is anyone a Chef/Partner? looking for advice

Joined Jun 27, 2015
Hi everyone, I was wondering if anyone is a chef/partner. 

I'm entering a relationship with 2 investors for a new restaurant, they are contributing 40% each, and I'm am providing the remaining 20% for startup/investment funds. They will be not involved in the day to day. I will be doing all the menus/cooking/ordering/BOH/employee training etc.

I will take a salary, they will not. I will be the one working the 80 hours per week, they will not.

Just wondering if anyone has some experience and could provide some examples of how the equity is split between working partner and investors. I can't find many relevant examples of partnership agreements on the web. 

Would it be simply me getting 20% profit share plus the salary? Or would it wise to ask for more equity since the restaurant is my concept and will be doing most all work.   

I know this a rather vague, but wondering if you can share your experiences. For instance, is it common to calculate sweat equity into a deal? What is your percentage as a working partner?

Any advice is appreciated! 

Joined Jul 28, 2001
@Dave S

There is a pretty good reason why there is not to much information about partnerships online. You'll understand better in the coming months.

There will be plenty of posts to your question both positive and negative. The only thing I can tell you at this time is to have every little detail in writing. I personally feel the most important item in your contract, above all, is how will the partnership dissolve if the time comes. I should probably say when it comes.

PS. This is just me. If you are investing your labor and taking on all the day to day responsibilities, I would use that to calculate the evaluation of your investment. Keep your money.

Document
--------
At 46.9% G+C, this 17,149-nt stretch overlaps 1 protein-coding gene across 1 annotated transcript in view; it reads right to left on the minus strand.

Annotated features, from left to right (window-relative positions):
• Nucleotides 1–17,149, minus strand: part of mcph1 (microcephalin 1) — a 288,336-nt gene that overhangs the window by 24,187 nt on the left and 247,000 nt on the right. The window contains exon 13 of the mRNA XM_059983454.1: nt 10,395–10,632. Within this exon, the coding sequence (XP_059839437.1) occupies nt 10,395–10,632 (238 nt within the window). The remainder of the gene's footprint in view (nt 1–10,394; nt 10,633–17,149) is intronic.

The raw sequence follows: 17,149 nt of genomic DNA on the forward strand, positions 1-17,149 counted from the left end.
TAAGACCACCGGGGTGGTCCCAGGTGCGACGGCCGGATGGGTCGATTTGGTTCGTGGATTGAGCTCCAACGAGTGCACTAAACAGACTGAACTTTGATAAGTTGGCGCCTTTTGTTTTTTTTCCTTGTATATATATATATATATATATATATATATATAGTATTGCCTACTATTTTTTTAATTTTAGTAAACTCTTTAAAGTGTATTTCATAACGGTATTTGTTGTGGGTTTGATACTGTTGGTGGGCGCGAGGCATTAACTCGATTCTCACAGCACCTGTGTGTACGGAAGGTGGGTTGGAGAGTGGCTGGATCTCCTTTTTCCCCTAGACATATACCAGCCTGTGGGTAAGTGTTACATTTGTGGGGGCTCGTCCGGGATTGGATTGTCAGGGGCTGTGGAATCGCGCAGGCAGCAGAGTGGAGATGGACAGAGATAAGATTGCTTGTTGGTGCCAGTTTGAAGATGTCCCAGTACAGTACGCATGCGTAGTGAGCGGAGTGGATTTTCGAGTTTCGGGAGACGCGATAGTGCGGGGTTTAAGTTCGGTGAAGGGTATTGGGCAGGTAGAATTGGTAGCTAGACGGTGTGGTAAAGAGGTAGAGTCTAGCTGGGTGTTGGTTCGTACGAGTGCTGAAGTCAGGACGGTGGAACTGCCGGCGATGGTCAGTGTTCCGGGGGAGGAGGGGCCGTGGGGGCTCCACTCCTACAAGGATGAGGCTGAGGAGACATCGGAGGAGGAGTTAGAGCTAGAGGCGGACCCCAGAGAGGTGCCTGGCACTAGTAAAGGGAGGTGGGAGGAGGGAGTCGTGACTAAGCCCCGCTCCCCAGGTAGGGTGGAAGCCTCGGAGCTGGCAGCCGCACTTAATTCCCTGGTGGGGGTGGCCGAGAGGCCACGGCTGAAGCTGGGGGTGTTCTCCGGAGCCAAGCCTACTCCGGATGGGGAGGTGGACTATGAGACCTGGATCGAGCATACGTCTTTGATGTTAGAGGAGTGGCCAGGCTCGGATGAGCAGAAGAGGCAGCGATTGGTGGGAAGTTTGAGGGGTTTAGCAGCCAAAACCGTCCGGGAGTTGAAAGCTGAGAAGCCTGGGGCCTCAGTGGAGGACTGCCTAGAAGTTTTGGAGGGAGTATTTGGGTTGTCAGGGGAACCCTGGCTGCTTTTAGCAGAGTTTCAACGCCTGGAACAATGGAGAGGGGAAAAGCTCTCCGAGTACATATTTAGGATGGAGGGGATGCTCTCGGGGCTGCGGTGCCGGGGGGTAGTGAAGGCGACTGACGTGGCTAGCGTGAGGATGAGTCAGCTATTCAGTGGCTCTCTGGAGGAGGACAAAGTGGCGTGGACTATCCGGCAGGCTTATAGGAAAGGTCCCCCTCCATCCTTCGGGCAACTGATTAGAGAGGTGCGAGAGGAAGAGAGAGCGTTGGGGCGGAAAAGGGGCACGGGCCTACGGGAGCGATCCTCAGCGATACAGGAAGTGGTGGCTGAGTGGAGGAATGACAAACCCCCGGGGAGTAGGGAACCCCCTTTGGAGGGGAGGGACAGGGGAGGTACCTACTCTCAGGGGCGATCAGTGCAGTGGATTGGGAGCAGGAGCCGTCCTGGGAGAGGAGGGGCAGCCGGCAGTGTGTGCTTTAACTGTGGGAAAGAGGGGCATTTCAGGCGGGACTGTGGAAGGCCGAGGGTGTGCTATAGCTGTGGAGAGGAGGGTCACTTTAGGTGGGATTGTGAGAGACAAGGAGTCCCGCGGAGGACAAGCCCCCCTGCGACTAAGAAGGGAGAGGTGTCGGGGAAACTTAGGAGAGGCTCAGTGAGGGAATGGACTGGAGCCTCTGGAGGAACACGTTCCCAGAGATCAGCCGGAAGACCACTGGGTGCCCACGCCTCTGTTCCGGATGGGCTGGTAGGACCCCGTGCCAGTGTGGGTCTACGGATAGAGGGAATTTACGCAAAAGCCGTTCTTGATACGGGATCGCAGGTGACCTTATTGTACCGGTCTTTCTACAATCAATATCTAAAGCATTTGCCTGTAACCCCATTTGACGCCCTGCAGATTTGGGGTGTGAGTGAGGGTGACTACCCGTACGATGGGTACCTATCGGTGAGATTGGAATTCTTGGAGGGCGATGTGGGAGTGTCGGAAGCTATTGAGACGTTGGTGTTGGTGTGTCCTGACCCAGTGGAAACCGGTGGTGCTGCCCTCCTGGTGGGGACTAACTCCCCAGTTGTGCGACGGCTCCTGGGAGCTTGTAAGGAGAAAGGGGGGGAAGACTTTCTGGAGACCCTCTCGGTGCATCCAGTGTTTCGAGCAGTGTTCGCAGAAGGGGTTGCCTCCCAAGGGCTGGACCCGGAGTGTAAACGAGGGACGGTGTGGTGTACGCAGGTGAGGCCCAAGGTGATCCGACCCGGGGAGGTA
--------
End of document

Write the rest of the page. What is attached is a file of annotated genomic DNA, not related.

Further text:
Joined Jun 27, 2015
@panini  Good point regarding keeping my money. That was an option for me as well, to just have sweat equity as part of my deal. This investment is very low, we are not building a new brick and mortar or anything. We just basically buying equipment because the kitchen will be part of a new brewery complex, operated as a separate entity. 

I wanted to contribute some money, to get more equity as we may transition into catering, events, retail products and things like that. I think there is more upside and profit potential above selling burgers

Also, very good point about having all the details worked out regarding dissolution. 

Thanks for the response!
Joined Aug 21, 2004
I would imagine your partners might view your salary as being your sweat equity. Partnerships are very difficult, no matter how much you think you know the people. Reality always somehow turns out differently than expected down the road a ways. Ditto on the advice from @panini especially this part
Originally Posted by panini  

The only thing I can tell you at this time is to have every little detail in writing. I personally feel the most important item in your contract, above all, is how will the partnership dissolve if the time comes. I should probably say when it comes.
Joined Oct 31, 2012